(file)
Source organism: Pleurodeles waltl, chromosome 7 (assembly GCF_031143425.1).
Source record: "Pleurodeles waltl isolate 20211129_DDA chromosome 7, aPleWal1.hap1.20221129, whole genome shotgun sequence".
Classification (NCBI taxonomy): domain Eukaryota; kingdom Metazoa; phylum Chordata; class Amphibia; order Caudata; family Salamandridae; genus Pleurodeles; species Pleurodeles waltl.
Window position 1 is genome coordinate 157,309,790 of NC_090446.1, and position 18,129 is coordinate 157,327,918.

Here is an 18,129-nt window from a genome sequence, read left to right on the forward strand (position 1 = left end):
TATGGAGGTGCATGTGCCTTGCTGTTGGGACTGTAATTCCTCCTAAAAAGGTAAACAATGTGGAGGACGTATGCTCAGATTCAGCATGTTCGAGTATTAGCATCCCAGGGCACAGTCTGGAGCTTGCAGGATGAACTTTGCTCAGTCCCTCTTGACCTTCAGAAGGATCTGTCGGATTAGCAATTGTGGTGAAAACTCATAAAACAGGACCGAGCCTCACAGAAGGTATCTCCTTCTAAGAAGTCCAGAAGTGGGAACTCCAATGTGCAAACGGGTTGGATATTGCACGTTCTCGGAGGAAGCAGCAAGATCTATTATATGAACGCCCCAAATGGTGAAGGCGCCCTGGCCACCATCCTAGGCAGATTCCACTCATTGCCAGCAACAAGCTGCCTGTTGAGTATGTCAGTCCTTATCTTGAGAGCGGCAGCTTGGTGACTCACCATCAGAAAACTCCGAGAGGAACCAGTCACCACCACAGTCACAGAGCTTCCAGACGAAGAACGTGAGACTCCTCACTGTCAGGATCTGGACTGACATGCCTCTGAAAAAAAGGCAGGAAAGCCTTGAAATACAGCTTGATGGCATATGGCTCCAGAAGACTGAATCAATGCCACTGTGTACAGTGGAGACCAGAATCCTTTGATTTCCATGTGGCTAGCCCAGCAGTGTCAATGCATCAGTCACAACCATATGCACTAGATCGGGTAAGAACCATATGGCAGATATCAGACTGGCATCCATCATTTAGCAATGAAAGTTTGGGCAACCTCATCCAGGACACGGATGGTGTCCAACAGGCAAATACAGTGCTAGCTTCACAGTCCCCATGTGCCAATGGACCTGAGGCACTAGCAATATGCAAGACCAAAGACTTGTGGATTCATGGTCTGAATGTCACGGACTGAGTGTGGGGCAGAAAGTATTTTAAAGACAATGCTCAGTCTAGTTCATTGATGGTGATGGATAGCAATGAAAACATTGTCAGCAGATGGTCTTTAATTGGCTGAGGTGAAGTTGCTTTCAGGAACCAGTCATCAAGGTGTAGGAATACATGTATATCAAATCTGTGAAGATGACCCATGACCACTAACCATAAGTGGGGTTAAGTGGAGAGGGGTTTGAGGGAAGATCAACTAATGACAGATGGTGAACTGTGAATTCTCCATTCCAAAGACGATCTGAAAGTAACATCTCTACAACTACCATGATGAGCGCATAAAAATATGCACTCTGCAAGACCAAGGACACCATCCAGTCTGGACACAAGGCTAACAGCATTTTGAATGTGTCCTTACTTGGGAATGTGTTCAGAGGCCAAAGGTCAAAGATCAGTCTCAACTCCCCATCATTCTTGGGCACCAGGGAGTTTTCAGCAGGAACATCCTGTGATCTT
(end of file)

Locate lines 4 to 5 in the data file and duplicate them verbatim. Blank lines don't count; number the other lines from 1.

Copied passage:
Window position 1 is genome coordinate 157,309,790 of NC_090446.1, and position 18,129 is coordinate 157,327,918.

Here is an 18,129-nt window from a genome sequence, read left to right on the forward strand (position 1 = left end):